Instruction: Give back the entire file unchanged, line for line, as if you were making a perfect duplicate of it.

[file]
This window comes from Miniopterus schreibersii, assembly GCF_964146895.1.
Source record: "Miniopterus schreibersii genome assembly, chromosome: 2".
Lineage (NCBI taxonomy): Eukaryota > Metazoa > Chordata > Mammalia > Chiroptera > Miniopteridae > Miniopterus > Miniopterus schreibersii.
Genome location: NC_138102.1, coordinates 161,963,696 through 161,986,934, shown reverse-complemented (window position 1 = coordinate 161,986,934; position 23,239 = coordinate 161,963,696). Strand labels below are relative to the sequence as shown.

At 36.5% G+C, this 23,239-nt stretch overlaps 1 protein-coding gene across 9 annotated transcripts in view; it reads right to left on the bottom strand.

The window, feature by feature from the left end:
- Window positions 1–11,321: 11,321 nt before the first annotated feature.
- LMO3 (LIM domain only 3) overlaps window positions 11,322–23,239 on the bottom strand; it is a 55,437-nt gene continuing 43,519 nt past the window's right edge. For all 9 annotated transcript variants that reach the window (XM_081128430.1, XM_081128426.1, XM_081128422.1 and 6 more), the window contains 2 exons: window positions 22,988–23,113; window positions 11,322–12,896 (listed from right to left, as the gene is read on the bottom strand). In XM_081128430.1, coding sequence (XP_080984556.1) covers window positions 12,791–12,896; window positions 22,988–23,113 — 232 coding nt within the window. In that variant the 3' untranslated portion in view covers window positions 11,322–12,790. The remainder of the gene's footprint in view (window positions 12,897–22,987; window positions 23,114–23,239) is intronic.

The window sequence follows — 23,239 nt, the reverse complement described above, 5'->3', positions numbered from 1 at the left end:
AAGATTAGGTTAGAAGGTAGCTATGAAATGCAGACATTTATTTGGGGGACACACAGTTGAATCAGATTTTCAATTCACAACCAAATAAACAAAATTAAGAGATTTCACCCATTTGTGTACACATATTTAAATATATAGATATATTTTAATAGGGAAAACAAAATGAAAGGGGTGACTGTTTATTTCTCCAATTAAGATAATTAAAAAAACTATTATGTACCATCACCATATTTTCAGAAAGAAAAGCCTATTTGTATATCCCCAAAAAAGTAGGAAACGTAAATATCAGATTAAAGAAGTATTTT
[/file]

This window comes from Miniopterus schreibersii, assembly GCF_964146895.1.
Source record: "Miniopterus schreibersii genome assembly, chromosome: 2".
Lineage (NCBI taxonomy): Eukaryota > Metazoa > Chordata > Mammalia > Chiroptera > Miniopteridae > Miniopterus > Miniopterus schreibersii.
Genome location: NC_138102.1, coordinates 161,963,696 through 161,986,934, shown reverse-complemented (window position 1 = coordinate 161,986,934; position 23,239 = coordinate 161,963,696). Strand labels below are relative to the sequence as shown.

At 36.5% G+C, this 23,239-nt stretch overlaps 1 protein-coding gene across 9 annotated transcripts in view; it reads right to left on the bottom strand.

The window, feature by feature from the left end:
- Window positions 1–11,321: 11,321 nt before the first annotated feature.
- LMO3 (LIM domain only 3) overlaps window positions 11,322–23,239 on the bottom strand; it is a 55,437-nt gene continuing 43,519 nt past the window's right edge. For all 9 annotated transcript variants that reach the window (XM_081128430.1, XM_081128426.1, XM_081128422.1 and 6 more), the window contains 2 exons: window positions 22,988–23,113; window positions 11,322–12,896 (listed from right to left, as the gene is read on the bottom strand). In XM_081128430.1, coding sequence (XP_080984556.1) covers window positions 12,791–12,896; window positions 22,988–23,113 — 232 coding nt within the window. In that variant the 3' untranslated portion in view covers window positions 11,322–12,790. The remainder of the gene's footprint in view (window positions 12,897–22,987; window positions 23,114–23,239) is intronic.

The window sequence follows — 23,239 nt, the reverse complement described above, 5'->3', positions numbered from 1 at the left end:
AAGATTAGGTTAGAAGGTAGCTATGAAATGCAGACATTTATTTGGGGGACACACAGTTGAATCAGATTTTCAATTCACAACCAAATAAACAAAATTAAGAGATTTCACCCATTTGTGTACACATATTTAAATATATAGATATATTTTAATAGGGAAAACAAAATGAAAGGGGTGACTGTTTATTTCTCCAATTAAGATAATTAAAAAAACTATTATGTACCATCACCATATTTTCAGAAAGAAAAGCCTATTTGTATATCCCCAAAAAAGTAGGAAACGTAAATATCAGATTAAAGAAGTATTTT